They said the Corporation allowed leading Labour politicians and advisers to have an easy ride on flagship programmes.
Lord Skidelsky, a former SDP peer who now supports the left of the Conservative Party and Green Party activist Jean Lambert, gave their views in a report to the BBC following an open forum for the corporation's journalists.
The two found that Labour politicians and advisers were let off the hook by interviewers, who failed to press them on important points of policy. The independent observers say Peter Mandelson, political adviser to Labour leader Tony Blair, should have been more closely questioned about his view that there should be "super ministries" to oversee Whitehall.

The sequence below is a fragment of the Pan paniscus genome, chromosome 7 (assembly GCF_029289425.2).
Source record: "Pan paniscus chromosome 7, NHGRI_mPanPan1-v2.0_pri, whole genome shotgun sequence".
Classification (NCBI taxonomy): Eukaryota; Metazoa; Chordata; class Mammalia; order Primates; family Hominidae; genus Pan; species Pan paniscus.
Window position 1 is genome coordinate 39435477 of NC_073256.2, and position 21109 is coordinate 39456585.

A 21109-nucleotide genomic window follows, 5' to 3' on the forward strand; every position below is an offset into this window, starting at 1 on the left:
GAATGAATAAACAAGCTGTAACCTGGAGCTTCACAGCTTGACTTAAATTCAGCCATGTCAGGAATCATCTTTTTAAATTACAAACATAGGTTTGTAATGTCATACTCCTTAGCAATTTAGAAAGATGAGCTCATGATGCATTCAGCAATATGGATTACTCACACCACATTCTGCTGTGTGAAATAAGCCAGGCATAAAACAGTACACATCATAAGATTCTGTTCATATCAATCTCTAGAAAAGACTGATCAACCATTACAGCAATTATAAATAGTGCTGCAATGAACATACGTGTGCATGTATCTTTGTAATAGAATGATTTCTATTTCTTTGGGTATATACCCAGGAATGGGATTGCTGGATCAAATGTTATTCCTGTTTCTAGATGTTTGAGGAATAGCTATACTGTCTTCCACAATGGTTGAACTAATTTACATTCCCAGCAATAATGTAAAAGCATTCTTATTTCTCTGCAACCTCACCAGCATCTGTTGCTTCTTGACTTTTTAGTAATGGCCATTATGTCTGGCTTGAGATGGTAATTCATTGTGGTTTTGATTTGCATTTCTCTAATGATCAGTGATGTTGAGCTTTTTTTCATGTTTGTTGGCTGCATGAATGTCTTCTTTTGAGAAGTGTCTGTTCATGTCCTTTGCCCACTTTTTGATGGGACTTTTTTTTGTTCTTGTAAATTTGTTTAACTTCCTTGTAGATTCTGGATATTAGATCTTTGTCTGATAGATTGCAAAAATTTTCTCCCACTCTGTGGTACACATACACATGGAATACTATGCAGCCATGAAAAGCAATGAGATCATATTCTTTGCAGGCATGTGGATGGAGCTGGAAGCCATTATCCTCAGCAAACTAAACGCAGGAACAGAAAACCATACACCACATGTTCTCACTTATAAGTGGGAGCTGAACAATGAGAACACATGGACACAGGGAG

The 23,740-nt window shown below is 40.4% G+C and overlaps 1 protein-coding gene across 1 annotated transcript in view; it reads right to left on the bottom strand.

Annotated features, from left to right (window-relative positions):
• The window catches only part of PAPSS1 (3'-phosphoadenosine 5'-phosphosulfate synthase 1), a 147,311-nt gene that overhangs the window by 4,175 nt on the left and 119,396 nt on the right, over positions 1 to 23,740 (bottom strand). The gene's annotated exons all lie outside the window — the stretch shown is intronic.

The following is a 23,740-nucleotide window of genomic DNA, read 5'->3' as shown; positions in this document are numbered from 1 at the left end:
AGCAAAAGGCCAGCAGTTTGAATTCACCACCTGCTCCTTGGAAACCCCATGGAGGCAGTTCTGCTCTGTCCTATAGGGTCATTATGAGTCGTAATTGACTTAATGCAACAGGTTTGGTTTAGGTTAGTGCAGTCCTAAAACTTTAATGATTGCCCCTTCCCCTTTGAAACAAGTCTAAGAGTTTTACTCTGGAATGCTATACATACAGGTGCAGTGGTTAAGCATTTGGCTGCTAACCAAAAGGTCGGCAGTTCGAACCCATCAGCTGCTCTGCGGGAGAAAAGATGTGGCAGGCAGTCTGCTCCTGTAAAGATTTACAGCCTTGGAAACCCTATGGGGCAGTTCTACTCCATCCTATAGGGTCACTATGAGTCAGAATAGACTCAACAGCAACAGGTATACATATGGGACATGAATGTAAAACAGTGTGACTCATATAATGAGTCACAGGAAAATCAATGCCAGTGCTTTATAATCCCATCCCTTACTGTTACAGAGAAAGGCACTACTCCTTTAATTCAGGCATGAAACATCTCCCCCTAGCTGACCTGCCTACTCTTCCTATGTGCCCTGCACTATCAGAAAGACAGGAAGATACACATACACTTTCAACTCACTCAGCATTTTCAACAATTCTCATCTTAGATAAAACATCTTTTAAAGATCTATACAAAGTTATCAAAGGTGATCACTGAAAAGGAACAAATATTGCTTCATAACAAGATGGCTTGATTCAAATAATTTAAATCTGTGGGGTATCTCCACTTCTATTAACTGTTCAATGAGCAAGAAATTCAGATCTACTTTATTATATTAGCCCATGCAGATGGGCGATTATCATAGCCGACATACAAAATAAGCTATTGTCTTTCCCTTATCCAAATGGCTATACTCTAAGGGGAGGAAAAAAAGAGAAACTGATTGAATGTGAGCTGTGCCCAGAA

The BBC stressed that the minutes are not policy documents but confirmed they are passed to the director-general. A BBC spokesman confirmed that Lord Sidelsky and Ms Lambert had expressed these views and said they were part of an ongoing exercise. "We wanted views that were independent and challenging. What they said is what they feel. This was one of a number of seminars. We will be getting other views from other people and until we have considered them all it would be wrong to comment about them," he added.Reuse content